Crazy & Cool: Stephen Chow’s CJ7

By Irma Arkus

Seemingly too close to ET for comfort, Stephen Chow’s CJ7 is bigger, better, smarter and more interesting than anything you might expect.

Whereas Kung Fu Hustle and Shaolin Soccer have marked Chow as an international superstar, the announced CJ7 seemed like a calculated way to establish himself as an Asian Spielberg (another Stephen, huh?).

However, instead of mere pandering to sympathetic audience, the regurgitated storyline, of a single father and his boy living in poverty until an adorable alien creature changes everything, takes a turn and a twist toward the unexpected.

Oh sure, the boy, his father and the alien possess that level of cuteness that catapults the protagonists right up there with baby seals, but Chow resists making mediocre schlock and instead delivers a hot piece of social commentary in a changing landscape of Asia.

Chow plays a single father who supports himself and his son Dicky, by working on construction sites. He builds what he cannot afford. He takes only what people throw away. The job does not pay much, so the food is scarce, consisting mainly of rice and rotten apples, as most money goes to an expensive private school Dicky attends. They share a bed in a humble, one-room closet-like space, filled with roaches…andlove.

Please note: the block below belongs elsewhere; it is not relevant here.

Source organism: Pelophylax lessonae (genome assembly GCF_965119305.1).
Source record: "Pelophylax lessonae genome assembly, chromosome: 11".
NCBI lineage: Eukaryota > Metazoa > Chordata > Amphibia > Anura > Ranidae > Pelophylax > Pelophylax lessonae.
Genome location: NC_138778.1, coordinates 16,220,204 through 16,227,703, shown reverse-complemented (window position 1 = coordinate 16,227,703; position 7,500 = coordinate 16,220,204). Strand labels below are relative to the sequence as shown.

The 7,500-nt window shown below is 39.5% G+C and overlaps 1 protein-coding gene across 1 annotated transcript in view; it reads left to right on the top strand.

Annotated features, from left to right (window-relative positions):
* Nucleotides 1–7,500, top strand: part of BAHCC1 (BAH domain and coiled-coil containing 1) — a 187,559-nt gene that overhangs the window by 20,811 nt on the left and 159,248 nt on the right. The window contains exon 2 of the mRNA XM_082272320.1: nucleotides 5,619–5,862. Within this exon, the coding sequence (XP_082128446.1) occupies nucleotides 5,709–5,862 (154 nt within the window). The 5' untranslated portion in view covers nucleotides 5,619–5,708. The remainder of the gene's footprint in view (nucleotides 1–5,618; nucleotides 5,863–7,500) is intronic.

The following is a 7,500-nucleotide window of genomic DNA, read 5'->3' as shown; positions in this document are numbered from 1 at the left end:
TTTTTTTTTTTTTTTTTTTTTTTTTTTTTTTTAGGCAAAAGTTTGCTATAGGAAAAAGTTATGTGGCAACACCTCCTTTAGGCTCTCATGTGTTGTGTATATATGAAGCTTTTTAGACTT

Their bond, moral codes and standards seem to clash against the wanton of the new generation obsessed with high-tech toys and things you can buy. Dicky’s dad desires to instill values dismissed by all around them. Dicky’s classmates are all about materialism, striving for celebrity and exclusivity status. These are children of capitalism and they consist of bullies and princesses.

Chow’s signature style of slapstick comedy, meets comic-book live action, is added to a lively mix of poop jokes, and gross-out moments. And the endearing exchanges, like the much ballyhooed roach-smack competition, are a visual candy and a mental tickle.

But all that takes second seat to the alien. CJ7, a supposed alien-puppy, changes Dicky’s meager existence in unpredictable ways. Dicky’s first impulse is to have high-tech gadgetry constructed by his highly intelligent, rubberized cuddle-buddy from space that would be the envy of his classmates, changing his loser status forever. CJ7 however, is smarter than that. Addicted to his love, CJ7 loyally delivers only things he needs, rather than those he desperately desires. Instead of creating cyber-punk sneakers for Dickey, for example, CJ7 exerts himself by fixing a broken fan on the hottest day of the summer.

It is this clash between values of new and old, discarded and adopted, maybe sometimes even recycled that offers an insight into changing world of Asian youth. It is also what marks Chow as a director that is already an Asian Spielberg, more magical and crazy cool than we ever suspected.